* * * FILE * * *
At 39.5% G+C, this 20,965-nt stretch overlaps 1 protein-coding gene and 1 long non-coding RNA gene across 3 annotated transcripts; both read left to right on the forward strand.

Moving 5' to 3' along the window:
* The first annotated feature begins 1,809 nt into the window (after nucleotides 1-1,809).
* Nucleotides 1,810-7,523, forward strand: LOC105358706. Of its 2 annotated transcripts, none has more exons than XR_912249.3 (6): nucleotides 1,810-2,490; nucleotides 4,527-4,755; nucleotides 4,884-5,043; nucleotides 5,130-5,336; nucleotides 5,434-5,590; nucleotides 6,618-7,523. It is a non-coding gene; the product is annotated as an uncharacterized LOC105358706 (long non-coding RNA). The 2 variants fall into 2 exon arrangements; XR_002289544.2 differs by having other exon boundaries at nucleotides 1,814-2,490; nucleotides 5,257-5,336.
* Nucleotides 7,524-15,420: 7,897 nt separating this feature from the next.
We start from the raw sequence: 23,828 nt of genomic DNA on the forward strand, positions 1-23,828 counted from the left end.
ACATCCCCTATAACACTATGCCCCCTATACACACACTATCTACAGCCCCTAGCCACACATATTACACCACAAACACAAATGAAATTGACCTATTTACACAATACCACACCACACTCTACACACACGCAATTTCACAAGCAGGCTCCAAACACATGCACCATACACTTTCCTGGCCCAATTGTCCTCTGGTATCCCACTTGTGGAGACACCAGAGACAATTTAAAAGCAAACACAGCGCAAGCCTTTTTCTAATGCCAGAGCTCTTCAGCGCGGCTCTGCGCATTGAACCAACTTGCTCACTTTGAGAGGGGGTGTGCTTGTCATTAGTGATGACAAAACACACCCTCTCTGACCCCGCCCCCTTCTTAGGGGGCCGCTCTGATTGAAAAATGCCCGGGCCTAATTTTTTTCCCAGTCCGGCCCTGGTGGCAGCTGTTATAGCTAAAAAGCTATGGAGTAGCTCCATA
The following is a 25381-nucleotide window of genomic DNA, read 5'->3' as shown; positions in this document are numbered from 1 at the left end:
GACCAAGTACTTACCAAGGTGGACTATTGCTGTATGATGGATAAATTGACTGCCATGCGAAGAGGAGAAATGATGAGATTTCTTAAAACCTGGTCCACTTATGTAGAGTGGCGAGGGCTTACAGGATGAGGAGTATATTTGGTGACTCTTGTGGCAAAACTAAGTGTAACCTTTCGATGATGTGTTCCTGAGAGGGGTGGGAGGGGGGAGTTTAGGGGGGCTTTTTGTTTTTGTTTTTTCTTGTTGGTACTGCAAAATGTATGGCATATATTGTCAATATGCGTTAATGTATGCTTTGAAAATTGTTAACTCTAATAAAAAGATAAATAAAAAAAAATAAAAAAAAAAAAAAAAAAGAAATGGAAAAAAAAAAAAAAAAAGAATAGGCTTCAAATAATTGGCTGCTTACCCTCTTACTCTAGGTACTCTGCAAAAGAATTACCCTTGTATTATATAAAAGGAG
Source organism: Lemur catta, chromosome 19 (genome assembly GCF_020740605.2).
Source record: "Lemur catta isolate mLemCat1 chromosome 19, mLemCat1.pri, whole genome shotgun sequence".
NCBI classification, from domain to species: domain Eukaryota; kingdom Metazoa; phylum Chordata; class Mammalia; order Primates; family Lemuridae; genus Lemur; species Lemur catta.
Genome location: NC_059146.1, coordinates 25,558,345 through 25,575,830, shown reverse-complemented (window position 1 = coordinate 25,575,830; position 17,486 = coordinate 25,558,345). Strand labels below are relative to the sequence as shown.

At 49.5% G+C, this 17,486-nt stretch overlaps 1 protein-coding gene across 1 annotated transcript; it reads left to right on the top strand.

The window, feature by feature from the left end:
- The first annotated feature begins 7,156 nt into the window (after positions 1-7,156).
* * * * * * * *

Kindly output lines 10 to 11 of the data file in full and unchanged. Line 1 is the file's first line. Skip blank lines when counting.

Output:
Source organism: Lemur catta, chromosome 19 (genome assembly GCF_020740605.2).
Source record: "Lemur catta isolate mLemCat1 chromosome 19, mLemCat1.pri, whole genome shotgun sequence".